Supreme Court of Justice
Case Nr. 158/15.4YRCBR.S1
As per Art. 39(1) of the LAV, the jurisdiction to appoint arbitrators lies with the court situated in the ‘seat of arbitration’. The time-limit to file an application for setting aside an award is a ‘judicial deadline’, and does not lead to extinction of material rights.
- The presence of documents such as the one proving payment of court fees, minutes of witnesses etc. are not to be considered as proven facts. However, they have probative value for the determination of such facts. Since the given documents do not constitute evidence on their own, they are only an instrument for the court to acquire further evidence and uncover the true facts. This places them on the same plane as testimonies or expert witnesses.
- In an arbitration conducted under a permanent institution, the resolution of the dispute shall be settled by one or more arbitrators whose jurisdiction stems from an agreement of the parties.
- The terms “seat of the arbitral tribunal” and “place of arbitration” are distinct and there may be cases where the seat of the tribunal does not coincide with the place of arbitration. Thus, the “seat” and “place of arbitration” may come under different judicial districts.
- As per Art. 59(1) of the LAV, the Court of Appeal in whose district the ‘seat of arbitration’ is located has the jurisdiction to appoint arbitrators when they have not been appointed by the parties. In the present case, the ‘seat of arbitration’ was in the city of Coimbra, thereby giving territorial jurisdiction for the appointment of arbitrators to the Court of Appeal of Coimbra.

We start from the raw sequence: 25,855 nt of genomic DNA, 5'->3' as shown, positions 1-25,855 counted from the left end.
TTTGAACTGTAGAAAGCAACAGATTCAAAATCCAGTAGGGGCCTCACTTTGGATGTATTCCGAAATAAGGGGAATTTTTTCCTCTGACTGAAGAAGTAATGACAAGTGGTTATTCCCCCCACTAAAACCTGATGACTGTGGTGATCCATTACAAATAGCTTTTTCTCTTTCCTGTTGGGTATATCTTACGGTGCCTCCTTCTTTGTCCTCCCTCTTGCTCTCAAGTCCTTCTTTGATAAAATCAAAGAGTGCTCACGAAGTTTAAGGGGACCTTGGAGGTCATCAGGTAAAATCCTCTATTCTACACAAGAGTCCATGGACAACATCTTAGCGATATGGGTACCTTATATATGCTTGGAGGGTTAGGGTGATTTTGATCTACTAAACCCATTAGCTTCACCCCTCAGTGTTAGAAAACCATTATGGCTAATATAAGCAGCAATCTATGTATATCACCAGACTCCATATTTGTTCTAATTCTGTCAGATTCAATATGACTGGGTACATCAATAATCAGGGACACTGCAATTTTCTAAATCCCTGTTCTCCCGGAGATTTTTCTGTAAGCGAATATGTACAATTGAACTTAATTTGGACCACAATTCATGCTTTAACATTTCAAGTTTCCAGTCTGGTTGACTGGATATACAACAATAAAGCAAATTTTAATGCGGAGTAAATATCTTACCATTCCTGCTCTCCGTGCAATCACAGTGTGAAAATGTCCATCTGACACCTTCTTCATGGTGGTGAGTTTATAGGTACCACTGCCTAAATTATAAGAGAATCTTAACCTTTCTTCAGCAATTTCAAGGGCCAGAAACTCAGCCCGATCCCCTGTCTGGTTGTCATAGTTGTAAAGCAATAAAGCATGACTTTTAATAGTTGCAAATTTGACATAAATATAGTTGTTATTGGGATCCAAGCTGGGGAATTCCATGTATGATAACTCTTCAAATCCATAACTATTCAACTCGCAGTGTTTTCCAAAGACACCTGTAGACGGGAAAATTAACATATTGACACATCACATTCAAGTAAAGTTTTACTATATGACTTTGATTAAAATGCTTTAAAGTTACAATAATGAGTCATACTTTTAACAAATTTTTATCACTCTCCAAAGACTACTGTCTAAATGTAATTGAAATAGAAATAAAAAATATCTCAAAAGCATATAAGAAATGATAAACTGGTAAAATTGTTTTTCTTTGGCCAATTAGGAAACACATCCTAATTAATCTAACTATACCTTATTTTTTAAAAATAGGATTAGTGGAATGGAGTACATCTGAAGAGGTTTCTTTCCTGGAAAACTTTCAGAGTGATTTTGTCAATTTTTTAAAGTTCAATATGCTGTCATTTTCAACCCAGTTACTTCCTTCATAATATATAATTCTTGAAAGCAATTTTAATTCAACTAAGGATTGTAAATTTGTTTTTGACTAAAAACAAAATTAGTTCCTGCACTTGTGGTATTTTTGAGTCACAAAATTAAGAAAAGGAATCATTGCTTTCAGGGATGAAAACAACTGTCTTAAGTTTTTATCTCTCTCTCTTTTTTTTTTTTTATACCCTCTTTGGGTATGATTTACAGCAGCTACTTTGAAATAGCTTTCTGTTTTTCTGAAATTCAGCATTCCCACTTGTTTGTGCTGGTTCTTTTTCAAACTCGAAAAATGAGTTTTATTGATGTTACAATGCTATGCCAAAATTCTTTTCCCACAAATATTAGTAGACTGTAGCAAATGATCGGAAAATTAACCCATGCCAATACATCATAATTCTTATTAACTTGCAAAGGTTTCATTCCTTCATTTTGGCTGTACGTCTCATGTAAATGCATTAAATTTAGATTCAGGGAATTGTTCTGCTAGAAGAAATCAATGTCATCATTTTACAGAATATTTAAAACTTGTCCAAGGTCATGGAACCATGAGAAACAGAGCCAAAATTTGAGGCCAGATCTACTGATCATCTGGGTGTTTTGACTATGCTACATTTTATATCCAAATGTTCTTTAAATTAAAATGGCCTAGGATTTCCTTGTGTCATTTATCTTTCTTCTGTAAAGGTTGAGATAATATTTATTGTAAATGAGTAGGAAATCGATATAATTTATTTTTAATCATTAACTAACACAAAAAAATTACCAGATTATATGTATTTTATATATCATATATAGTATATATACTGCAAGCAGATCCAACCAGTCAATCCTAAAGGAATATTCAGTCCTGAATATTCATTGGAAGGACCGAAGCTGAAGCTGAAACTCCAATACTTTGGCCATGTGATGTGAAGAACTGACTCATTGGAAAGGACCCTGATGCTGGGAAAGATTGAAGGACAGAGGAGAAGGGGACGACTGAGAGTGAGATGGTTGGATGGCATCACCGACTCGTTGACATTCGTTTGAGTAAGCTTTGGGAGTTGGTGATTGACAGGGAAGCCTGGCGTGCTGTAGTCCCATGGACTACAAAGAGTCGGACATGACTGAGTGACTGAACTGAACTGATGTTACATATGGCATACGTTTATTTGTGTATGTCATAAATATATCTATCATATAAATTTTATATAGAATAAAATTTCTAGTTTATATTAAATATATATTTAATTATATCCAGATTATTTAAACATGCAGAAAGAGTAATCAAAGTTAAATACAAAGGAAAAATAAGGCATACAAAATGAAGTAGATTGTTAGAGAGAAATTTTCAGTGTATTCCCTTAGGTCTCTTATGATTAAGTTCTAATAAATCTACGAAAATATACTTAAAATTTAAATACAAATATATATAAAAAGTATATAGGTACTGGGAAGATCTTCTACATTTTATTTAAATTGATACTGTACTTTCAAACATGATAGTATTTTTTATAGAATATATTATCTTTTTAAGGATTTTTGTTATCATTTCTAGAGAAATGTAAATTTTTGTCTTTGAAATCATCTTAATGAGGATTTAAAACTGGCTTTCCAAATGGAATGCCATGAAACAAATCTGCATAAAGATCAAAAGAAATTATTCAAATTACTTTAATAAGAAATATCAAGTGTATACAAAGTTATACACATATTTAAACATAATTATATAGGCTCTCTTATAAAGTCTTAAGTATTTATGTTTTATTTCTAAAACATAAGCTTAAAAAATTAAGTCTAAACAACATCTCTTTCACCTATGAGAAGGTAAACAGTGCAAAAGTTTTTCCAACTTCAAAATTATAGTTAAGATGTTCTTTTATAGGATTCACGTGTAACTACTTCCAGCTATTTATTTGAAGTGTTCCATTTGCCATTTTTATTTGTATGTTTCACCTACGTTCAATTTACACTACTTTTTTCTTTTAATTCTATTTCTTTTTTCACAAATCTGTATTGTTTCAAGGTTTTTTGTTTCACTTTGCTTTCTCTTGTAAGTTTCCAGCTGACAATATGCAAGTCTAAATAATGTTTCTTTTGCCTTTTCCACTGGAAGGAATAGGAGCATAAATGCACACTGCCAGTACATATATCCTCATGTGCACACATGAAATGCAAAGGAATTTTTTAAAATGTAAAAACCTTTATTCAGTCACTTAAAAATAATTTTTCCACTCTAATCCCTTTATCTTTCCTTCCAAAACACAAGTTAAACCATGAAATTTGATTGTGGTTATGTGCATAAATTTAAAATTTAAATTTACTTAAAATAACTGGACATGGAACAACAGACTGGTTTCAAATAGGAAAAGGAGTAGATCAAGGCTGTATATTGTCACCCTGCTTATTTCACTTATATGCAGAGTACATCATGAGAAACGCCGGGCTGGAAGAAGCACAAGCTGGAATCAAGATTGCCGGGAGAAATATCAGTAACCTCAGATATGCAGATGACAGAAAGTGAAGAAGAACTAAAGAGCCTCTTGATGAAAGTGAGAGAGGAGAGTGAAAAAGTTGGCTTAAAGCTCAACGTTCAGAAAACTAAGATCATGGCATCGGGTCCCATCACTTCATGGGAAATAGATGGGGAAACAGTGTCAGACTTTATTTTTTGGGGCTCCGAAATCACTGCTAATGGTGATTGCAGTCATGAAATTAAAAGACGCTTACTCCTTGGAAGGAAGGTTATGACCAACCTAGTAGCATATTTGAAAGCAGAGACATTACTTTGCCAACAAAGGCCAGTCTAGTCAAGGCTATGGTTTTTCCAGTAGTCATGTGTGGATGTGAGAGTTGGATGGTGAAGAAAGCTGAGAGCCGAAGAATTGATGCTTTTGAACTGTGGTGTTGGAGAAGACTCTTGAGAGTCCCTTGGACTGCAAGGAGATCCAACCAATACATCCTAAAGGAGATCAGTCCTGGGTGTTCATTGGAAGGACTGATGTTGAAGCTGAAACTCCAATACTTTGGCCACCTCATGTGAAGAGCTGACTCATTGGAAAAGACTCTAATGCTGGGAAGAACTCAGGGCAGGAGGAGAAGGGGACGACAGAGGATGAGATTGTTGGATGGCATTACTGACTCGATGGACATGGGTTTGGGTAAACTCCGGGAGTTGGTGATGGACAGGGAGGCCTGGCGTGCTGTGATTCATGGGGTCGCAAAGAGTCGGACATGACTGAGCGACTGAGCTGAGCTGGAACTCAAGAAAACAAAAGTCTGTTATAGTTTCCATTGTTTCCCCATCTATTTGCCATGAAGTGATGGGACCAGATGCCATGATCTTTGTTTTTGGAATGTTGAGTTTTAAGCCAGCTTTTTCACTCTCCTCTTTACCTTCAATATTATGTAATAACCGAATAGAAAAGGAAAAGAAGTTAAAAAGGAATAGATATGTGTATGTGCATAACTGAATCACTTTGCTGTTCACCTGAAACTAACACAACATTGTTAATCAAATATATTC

- 46(6) of the LAV provides a 60 day time-period for bringing an application to set aside an arbitral award. This is in the nature of a judicial deadline, which aims at regulating the various stages of proceedings. Judicial deadlines, such as the one in Art. 382(1) of the CPC, are the ones where the deadline is directly related to an action, and a lapse of the deadline does not lead to an extinction of material rights.
- The principle of formal res judicata means that once a decision has been made in relation to a procedural question, such decision acquires a binding force, under Art. 620(1) of the CPC.
This case summary was kindly prepared by Sameer Thakur (email@example.com, NALSAR University of Law), Rishabh Raheja, (firstname.lastname@example.org, NALSAR University of Law), and Abhishek Babbar (email@example.com).